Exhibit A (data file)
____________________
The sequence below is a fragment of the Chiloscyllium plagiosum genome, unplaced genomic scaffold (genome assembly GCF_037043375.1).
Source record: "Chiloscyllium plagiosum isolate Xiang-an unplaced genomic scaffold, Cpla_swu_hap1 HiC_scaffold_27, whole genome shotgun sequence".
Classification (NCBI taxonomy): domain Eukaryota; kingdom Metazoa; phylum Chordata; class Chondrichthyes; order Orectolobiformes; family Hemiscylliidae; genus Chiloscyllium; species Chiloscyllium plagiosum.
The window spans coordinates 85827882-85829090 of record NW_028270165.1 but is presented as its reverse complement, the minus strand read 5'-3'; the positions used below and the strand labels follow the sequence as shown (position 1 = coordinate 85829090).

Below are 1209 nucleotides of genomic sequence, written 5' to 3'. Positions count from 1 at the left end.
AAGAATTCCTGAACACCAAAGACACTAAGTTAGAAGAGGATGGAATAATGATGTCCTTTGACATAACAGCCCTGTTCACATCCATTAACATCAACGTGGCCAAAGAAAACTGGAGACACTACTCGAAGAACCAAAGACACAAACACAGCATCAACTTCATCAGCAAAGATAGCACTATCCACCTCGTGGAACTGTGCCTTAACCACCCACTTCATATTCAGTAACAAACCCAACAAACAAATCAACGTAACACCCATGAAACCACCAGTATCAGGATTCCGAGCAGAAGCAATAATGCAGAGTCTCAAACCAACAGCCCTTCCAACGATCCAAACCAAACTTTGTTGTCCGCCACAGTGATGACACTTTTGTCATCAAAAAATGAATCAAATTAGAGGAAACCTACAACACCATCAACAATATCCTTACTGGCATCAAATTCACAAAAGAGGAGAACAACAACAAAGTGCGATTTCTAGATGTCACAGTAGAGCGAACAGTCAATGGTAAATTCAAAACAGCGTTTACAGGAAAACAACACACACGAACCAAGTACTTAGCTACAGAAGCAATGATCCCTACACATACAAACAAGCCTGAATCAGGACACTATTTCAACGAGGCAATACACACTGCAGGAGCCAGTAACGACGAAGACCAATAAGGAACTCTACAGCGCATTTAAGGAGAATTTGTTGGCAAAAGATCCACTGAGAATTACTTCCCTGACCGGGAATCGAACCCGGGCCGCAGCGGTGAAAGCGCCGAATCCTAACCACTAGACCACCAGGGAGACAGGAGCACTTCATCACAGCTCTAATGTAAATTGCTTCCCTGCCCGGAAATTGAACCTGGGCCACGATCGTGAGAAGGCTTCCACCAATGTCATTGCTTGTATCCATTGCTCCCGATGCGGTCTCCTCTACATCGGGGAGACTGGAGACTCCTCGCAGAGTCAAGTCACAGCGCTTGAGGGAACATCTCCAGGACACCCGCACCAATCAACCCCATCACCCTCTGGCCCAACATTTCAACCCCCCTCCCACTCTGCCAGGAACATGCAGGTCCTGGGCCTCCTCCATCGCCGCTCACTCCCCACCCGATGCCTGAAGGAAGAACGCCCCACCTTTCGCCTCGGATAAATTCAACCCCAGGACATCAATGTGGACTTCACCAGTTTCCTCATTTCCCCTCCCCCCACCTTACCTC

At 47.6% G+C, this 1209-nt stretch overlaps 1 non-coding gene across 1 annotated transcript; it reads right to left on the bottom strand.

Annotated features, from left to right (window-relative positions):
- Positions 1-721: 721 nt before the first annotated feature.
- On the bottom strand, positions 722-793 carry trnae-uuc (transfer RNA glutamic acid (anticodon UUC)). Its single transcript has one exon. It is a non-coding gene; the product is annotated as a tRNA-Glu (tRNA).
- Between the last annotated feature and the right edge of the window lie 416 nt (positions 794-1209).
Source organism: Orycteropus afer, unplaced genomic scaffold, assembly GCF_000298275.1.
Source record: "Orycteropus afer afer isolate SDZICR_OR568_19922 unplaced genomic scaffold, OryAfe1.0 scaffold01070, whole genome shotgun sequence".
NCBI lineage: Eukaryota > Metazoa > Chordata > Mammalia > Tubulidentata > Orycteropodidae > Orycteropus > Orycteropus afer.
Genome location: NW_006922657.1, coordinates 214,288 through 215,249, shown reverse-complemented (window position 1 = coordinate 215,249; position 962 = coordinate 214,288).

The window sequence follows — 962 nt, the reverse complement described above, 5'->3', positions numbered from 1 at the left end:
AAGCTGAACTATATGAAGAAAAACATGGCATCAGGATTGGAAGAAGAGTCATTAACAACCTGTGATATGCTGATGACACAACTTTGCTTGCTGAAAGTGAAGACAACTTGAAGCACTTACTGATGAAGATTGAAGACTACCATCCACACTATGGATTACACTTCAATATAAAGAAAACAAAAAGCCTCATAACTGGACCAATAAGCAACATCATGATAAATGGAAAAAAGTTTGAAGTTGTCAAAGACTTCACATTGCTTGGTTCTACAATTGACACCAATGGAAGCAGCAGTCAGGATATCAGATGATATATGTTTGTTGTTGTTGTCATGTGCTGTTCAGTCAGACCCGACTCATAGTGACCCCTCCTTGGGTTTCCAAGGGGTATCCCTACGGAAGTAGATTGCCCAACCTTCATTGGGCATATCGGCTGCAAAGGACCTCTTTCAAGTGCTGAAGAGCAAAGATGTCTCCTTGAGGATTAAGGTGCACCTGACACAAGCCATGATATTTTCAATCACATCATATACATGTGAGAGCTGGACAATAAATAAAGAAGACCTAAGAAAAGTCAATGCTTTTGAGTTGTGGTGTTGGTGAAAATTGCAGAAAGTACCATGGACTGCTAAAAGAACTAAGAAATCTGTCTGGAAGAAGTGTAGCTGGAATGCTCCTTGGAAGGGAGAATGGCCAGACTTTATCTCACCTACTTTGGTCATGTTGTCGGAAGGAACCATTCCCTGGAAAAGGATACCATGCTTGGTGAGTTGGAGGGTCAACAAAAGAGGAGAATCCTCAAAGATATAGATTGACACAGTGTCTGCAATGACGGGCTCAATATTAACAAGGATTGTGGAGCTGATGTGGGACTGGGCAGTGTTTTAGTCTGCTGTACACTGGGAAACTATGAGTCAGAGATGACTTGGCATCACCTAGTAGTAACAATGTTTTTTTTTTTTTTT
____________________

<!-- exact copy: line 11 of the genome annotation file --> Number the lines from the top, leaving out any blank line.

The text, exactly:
- Between the last annotated feature and the right edge of the window lie 416 nt (positions 794-1209).